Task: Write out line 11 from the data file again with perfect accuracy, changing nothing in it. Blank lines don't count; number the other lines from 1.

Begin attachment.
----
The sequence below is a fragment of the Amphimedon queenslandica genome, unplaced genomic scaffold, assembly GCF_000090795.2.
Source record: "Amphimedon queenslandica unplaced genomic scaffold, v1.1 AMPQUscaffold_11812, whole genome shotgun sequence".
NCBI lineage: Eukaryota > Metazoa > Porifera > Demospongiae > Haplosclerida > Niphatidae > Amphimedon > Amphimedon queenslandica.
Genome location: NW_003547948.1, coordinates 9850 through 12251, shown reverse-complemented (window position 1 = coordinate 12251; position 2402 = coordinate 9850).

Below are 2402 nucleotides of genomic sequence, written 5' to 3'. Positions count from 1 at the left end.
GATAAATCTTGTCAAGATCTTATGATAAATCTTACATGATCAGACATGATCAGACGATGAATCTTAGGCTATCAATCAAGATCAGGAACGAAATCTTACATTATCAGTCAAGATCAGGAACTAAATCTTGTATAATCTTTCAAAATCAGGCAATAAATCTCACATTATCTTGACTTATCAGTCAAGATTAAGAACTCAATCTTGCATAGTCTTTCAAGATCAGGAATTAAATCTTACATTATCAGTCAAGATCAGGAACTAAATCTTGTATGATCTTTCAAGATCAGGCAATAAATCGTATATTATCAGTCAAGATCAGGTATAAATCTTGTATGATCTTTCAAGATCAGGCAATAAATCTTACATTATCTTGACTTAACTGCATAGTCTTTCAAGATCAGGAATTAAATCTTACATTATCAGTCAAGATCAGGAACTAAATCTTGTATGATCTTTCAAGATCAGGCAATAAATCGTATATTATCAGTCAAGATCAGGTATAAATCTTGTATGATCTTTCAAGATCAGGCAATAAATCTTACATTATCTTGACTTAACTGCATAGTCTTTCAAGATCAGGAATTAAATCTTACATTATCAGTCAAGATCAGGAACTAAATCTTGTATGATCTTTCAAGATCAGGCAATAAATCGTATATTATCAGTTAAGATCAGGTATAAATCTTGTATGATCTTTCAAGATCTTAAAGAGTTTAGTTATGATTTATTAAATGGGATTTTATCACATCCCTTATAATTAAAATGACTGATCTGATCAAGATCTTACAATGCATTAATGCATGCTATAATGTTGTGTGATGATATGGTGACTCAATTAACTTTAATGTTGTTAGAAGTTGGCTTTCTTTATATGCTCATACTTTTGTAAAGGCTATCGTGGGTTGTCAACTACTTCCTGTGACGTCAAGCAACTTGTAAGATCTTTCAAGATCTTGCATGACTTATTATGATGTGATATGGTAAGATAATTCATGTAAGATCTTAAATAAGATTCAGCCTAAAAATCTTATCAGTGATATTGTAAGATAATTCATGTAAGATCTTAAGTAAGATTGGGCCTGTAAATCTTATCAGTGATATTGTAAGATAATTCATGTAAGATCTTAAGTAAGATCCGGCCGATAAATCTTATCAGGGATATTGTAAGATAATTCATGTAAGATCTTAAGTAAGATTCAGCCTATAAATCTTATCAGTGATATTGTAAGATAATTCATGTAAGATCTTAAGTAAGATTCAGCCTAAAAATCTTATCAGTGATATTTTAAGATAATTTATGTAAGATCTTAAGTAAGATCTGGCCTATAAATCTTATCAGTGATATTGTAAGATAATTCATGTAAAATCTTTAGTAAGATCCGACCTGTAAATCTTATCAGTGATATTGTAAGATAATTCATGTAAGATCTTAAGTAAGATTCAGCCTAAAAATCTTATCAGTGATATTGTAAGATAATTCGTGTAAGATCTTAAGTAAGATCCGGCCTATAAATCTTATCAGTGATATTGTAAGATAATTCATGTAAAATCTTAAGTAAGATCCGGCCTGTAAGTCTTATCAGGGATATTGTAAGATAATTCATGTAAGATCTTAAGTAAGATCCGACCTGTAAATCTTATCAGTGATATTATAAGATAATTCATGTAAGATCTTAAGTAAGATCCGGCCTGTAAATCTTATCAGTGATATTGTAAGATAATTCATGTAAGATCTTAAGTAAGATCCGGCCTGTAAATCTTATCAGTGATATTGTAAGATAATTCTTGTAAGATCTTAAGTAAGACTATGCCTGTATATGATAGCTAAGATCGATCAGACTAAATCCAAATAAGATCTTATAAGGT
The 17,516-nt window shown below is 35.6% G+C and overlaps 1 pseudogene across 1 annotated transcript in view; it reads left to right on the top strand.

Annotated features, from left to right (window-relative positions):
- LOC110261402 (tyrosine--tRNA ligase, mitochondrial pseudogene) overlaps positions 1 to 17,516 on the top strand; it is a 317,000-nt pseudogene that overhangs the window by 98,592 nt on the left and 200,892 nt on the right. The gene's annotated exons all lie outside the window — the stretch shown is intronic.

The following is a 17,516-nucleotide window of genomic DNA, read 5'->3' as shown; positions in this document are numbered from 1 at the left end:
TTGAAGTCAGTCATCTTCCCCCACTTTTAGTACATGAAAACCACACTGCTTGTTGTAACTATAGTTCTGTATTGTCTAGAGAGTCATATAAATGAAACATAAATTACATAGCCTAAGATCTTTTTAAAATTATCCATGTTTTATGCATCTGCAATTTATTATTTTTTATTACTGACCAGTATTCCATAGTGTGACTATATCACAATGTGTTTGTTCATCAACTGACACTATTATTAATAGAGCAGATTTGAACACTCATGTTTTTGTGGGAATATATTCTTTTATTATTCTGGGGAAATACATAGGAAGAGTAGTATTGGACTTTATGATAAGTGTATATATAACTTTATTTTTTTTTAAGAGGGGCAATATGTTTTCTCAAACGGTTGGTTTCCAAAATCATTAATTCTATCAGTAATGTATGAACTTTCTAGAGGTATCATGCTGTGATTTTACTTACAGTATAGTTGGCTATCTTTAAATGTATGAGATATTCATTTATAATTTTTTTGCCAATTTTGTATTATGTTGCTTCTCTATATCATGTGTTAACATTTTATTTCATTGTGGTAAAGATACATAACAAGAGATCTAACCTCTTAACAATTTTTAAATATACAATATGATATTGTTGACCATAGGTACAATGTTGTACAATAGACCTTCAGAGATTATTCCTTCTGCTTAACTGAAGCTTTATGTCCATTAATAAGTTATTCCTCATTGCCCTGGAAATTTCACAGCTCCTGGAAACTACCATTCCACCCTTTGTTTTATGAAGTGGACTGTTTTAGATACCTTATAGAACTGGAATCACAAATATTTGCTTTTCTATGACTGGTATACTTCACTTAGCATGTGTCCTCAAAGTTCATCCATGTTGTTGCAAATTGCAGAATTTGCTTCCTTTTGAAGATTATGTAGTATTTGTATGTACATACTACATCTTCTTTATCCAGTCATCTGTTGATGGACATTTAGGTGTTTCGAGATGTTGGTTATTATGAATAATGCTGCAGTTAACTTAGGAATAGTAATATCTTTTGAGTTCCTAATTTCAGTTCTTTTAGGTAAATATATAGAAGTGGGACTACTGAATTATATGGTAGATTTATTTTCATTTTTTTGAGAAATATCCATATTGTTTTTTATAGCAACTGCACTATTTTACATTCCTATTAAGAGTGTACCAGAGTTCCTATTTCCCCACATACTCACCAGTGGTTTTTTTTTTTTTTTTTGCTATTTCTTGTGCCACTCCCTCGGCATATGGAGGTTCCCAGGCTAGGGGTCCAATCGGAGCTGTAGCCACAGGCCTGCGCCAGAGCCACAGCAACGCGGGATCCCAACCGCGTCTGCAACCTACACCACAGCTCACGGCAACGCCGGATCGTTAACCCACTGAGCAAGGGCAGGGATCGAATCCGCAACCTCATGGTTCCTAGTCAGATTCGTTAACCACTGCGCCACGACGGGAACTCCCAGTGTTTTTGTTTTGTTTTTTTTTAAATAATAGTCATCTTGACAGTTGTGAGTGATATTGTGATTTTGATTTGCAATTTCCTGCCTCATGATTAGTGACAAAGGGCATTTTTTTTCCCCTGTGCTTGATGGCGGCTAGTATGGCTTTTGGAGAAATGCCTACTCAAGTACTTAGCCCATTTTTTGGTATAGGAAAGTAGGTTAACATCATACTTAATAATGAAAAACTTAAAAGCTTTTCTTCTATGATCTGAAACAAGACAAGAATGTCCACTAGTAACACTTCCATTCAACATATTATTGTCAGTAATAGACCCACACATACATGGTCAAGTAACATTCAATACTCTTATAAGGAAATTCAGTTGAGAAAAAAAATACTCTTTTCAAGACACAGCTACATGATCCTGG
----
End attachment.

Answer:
TTGAAGTCAGTCATCTTCCCCCACTTTTAGTACATGAAAACCACACTGCTTGTTGTAACTATAGTTCTGTATTGTCTAGAGAGTCATATAAATGAAACATAAATTACATAGCCTAAGATCTTTTTAAAATTATCCATGTTTTATGCATCTGCAATTTATTATTTTTTATTACTGACCAGTATTCCATAGTGTGACTATATCACAATGTGTTTGTTCATCAACTGACACTATTATTAATAGAGCAGATTTGAACACTCATGTTTTTGTGGGAATATATTCTTTTATTATTCTGGGGAAATACATAGGAAGAGTAGTATTGGACTTTATGATAAGTGTATATATAACTTTATTTTTTTTTAAGAGGGGCAATATGTTTTCTCAAACGGTTGGTTTCCAAAATCATTAATTCTATCAGTAATGTATGAACTTTCTAGAGGTATCATGCTGTGATTTTACTTACAGTATAGTTGGCTATCTTTAAATGTATGAGATATTCATTTATAATTTTTTTGCCAATTTTGTATTATGTTGCTTCTCTATATCATGTGTTAACATTTTATTTCATTGTGGTAAAGATACATAACAAGAGATCTAACCTCTTAACAATTTTTAAATATACAATATGATATTGTTGACCATAGGTACAATGTTGTACAATAGACCTTCAGAGATTATTCCTTCTGCTTAACTGAAGCTTTATGTCCATTAATAAGTTATTCCTCATTGCCCTGGAAATTTCACAGCTCCTGGAAACTACCATTCCACCCTTTGTTTTATGAAGTGGACTGTTTTAGATACCTTATAGAACTGGAATCACAAATATTTGCTTTTCTATGACTGGTATACTTCACTTAGCATGTGTCCTCAAAGTTCATCCATGTTGTTGCAAATTGCAGAATTTGCTTCCTTTTGAAGATTATGTAGTATTTGTATGTACATACTACATCTTCTTTATCCAGTCATCTGTTGATGGACATTTAGGTGTTTCGAGATGTTGGTTATTATGAATAATGCTGCAGTTAACTTAGGAATAGTAATATCTTTTGAGTTCCTAATTTCAGTTCTTTTAGGTAAATATATAGAAGTGGGACTACTGAATTATATGGTAGATTTATTTTCATTTTTTTGAGAAATATCCATATTGTTTTTTATAGCAACTGCACTATTTTACATTCCTATTAAGAGTGTACCAGAGTTCCTATTTCCCCACATACTCACCAGTGGTTTTTTTTTTTTTTTTTGCTATTTCTTGTGCCACTCCCTCGGCATATGGAGGTTCCCAGGCTAGGGGTCCAATCGGAGCTGTAGCCACAGGCCTGCGCCAGAGCCACAGCAACGCGGGATCCCAACCGCGTCTGCAACCTACACCACAGCTCACGGCAACGCCGGATCGTTAACCCACTGAGCAAGGGCAGGGATCGAATCCGCAACCTCATGGTTCCTAGTCAGATTCGTTAACCACTGCGCCACGACGGGAACTCCCAGTGTTTTTGTTTTGTTTTTTTTTAAATAATAGTCATCTTGACAGTTGTGAGTGATATTGTGATTTTGATTTGCAATTTCCTGCCTCATGATTAGTGACAAAGGGCATTTTTTTTCCCCTGTGCTTGATGGCGGCTAGTATGGCTTTTGGAGAAATGCCTACTCAAGTACTTAGCCCATTTTTTGGTATAGGAAAGTAGGTTAACATCATACTTAATAATGAAAAACTTAAAAGCTTTTCTTCTATGATCTGAAACAAGACAAGAATGTCCACTAGTAACACTTCCATTCAACATATTATTGTCAGTAATAGACCCACACATACATGGTCAAGTAACATTCAATACTCTTATAAGGAAATTCAGTTGAGAAAAAAAATACTCTTTTCAAGACACAGCTACATGATCCTGG